The Guardian praises Ian Johnson’s book The Souls of China: The Return of Religion After Mao and his well-documented tour along Taoist musicians, rebel Christians and celebrity Zen Buddhists, and where the CCP is still firmly in charge.
Xi’s remarks exemplified the fierce tensions that surround the past and present role of religion in communist China. While the party acknowledges and accepts the resurgence of religious belief made possible by the post-Mao thaw, it retains an ongoing compulsion to regulate faith – a compulsion that has resulted in violent suppressions of spiritual movements such as Falun Gong.
In his fascinating odyssey through contemporary Chinese religion, Ian Johnson uncovers the roots of these tensions, and the contradictory, complex face of religion in China today. He begins by describing the interlocking relations in pre-20th-century China between politics, society and multiple faiths. In the west, he argues, we are accustomed to thinking “in exclusive terms: this person is Catholic, that person is Jewish, another is Muslim. These faiths have … set places of worship, a holy book and, quite often, a clergy.” In pre-modern China, religious attachment lacked this absoluteness: believers veered between the “three teachings” (Confucianism, Buddhism, Taoism) according to social and ritual need. Religion blurred ubiquitously into political power. Control of local temples and religious practices gave local bigwigs community clout; religious authority constituted the “lifeblood” of imperial rule. “The emperor was the ‘Son of Heaven’, who presided over elaborate rituals that underscored his semi-divine nature.”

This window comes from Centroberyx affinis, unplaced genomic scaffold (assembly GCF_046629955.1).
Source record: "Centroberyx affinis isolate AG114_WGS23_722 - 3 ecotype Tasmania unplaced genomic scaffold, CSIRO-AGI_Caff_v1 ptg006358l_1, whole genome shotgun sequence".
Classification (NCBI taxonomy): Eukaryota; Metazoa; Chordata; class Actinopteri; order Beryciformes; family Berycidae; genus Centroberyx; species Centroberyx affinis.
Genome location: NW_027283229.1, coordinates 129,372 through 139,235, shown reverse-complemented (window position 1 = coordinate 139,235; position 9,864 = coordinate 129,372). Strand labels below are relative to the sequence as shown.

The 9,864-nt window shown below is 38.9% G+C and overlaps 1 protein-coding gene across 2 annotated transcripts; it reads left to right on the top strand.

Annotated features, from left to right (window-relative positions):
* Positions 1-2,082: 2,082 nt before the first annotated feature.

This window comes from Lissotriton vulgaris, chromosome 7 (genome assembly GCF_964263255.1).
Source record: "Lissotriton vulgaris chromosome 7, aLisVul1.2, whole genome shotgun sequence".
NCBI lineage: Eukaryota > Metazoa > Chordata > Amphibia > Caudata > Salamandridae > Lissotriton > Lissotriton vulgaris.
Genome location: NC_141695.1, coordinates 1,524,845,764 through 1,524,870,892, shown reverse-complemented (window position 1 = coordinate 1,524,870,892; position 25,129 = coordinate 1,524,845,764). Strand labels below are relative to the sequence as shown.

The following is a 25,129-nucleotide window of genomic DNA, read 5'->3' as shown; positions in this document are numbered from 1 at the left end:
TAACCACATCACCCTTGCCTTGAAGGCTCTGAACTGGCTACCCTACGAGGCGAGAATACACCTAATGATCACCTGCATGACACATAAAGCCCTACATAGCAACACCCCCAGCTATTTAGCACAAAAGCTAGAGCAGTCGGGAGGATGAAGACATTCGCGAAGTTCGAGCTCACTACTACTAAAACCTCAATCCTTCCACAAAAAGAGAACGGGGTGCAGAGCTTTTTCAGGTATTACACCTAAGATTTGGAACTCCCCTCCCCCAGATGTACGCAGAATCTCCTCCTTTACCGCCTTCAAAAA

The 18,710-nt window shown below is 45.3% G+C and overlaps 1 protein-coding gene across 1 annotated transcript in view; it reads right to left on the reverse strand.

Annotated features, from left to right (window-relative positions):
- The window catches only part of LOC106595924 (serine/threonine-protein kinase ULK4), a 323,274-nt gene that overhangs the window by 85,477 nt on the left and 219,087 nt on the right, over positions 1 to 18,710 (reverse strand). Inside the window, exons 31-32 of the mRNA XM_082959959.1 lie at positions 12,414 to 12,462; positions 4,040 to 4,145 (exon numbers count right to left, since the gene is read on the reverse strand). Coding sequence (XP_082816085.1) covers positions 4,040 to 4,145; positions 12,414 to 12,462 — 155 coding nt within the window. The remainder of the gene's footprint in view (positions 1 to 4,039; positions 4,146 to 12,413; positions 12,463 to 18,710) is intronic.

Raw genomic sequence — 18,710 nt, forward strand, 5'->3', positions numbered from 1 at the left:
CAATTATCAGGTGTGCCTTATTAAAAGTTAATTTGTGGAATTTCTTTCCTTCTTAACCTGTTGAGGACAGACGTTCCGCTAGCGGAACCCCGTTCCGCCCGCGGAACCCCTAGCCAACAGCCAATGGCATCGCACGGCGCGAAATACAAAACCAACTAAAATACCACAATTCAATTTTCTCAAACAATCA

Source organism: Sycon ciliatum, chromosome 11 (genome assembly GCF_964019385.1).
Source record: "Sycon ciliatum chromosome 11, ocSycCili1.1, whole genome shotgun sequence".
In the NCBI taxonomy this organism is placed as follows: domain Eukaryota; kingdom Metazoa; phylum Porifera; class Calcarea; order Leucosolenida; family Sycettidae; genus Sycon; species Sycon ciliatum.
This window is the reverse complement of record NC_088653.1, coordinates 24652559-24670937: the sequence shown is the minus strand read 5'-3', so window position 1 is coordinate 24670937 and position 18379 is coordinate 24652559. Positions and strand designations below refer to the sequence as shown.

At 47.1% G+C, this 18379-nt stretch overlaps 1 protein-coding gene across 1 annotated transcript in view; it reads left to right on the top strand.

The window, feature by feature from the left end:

Religion’s saturation of political life made it an obvious target for reformers and revolutionaries discontented with a China torn apart by foreign enemies and domestic rebels. In searching for the roots of the country’s crises, many early 20th-century radicals blamed religious tradition – particularly but not only Confucianism – for holding China back from becoming a cohesive, modern state populated by rational, dynamic citizens. This antagonism towards religious tradition peaked during the Mao years (1949-76): temples and monasteries were destroyed; clergy were beaten, imprisoned and killed; Christians were automatically suspect as adherents of a “western” faith. (The religious impulse, of course, did not disappear through these decades: especially from the 1960s onwards, Mao was worshipped as an infallible deity.)
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